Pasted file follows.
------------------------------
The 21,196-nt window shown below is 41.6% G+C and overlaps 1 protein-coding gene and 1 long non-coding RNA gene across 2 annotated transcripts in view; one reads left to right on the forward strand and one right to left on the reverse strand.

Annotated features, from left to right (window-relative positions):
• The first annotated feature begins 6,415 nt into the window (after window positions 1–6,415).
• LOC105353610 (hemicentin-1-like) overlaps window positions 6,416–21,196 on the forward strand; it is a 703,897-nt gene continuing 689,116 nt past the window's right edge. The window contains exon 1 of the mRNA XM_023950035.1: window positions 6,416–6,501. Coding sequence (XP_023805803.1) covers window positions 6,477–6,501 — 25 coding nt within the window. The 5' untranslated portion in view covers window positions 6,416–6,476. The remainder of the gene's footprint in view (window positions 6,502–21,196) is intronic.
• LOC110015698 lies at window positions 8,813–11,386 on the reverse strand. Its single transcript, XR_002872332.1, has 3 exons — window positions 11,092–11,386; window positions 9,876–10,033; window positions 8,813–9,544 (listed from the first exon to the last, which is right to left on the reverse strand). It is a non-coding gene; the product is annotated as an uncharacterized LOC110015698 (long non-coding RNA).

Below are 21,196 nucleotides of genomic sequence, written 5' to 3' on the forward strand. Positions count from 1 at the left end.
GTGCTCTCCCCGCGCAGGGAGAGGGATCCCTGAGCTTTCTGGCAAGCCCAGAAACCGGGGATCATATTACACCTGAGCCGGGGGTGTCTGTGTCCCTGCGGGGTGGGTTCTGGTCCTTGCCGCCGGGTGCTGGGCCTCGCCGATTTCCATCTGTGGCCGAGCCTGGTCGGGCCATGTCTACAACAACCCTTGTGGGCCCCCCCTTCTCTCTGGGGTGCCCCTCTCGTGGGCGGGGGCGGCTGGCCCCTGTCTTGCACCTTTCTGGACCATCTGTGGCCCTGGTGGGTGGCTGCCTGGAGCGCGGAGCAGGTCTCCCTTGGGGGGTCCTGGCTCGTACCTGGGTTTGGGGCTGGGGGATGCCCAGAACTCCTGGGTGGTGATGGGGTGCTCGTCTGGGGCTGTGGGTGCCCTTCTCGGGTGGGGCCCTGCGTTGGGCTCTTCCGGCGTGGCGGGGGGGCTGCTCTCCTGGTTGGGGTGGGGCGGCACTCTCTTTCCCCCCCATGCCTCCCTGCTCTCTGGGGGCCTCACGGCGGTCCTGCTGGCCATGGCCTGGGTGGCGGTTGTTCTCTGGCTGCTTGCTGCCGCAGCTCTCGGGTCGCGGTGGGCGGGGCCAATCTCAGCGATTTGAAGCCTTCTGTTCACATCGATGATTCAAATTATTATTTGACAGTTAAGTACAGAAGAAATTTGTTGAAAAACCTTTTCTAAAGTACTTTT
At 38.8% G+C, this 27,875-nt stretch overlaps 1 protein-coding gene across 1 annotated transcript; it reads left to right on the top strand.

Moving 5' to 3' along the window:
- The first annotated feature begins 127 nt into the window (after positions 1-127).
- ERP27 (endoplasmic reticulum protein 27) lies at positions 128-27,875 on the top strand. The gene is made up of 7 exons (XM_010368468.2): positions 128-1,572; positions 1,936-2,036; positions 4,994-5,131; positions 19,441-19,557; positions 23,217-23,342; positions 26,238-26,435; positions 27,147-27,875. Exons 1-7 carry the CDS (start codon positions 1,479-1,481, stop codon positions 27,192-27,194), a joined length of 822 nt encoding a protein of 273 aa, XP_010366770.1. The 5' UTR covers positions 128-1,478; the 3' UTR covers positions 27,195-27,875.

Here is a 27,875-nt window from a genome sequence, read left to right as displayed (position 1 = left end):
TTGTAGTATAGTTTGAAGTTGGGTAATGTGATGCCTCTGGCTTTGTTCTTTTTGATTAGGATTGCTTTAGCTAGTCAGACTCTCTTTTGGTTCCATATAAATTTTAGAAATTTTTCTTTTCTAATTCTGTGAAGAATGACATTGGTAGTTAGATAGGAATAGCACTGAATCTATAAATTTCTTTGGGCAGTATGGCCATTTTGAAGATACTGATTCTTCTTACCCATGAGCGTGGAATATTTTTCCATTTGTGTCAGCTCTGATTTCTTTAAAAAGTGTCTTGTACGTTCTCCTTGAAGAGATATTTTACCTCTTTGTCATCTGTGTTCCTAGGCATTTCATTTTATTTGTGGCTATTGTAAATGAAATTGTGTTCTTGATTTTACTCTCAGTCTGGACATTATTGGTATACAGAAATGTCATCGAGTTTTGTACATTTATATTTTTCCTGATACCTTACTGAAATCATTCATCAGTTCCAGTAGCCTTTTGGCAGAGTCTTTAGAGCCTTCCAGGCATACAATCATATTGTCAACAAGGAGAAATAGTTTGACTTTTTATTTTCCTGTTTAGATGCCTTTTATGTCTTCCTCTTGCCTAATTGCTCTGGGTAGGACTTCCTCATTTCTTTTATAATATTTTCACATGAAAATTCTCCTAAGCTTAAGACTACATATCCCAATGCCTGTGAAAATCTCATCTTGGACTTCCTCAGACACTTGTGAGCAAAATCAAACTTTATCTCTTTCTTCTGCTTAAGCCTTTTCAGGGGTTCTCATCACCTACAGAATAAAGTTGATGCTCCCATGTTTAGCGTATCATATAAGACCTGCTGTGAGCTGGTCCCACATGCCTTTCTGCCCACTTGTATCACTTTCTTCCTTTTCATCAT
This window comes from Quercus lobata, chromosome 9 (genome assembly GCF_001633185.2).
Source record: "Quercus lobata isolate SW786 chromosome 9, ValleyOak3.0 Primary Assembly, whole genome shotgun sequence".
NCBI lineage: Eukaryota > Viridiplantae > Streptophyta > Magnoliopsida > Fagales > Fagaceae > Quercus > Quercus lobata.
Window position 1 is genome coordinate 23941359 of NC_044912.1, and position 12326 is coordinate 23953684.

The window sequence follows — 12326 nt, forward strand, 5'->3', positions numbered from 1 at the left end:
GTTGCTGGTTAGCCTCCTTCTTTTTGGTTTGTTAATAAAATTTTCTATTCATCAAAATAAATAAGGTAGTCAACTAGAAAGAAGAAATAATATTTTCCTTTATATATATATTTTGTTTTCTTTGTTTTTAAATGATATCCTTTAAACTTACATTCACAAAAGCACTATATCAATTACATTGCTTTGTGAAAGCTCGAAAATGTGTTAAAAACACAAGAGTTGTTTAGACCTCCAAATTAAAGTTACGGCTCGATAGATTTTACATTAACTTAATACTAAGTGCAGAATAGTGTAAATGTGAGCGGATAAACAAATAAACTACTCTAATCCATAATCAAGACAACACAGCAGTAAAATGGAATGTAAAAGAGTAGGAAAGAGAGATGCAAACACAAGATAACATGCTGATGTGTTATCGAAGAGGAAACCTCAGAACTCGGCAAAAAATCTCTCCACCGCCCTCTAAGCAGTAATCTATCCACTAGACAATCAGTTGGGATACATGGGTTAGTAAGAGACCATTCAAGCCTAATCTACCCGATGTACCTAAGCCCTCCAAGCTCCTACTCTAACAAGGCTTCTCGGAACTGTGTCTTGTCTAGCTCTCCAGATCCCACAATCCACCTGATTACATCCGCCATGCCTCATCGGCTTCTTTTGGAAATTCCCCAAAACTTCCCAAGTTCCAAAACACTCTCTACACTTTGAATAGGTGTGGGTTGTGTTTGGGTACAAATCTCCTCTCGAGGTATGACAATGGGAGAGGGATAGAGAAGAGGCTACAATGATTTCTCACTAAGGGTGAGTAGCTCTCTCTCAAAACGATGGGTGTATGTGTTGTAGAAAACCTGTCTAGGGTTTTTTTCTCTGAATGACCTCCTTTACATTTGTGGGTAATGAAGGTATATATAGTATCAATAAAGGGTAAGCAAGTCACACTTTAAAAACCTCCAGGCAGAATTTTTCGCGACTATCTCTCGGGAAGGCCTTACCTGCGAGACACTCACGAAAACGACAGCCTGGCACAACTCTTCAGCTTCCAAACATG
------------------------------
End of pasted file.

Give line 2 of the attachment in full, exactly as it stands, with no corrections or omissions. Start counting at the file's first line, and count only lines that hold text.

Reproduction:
Annotated features, from left to right (window-relative positions):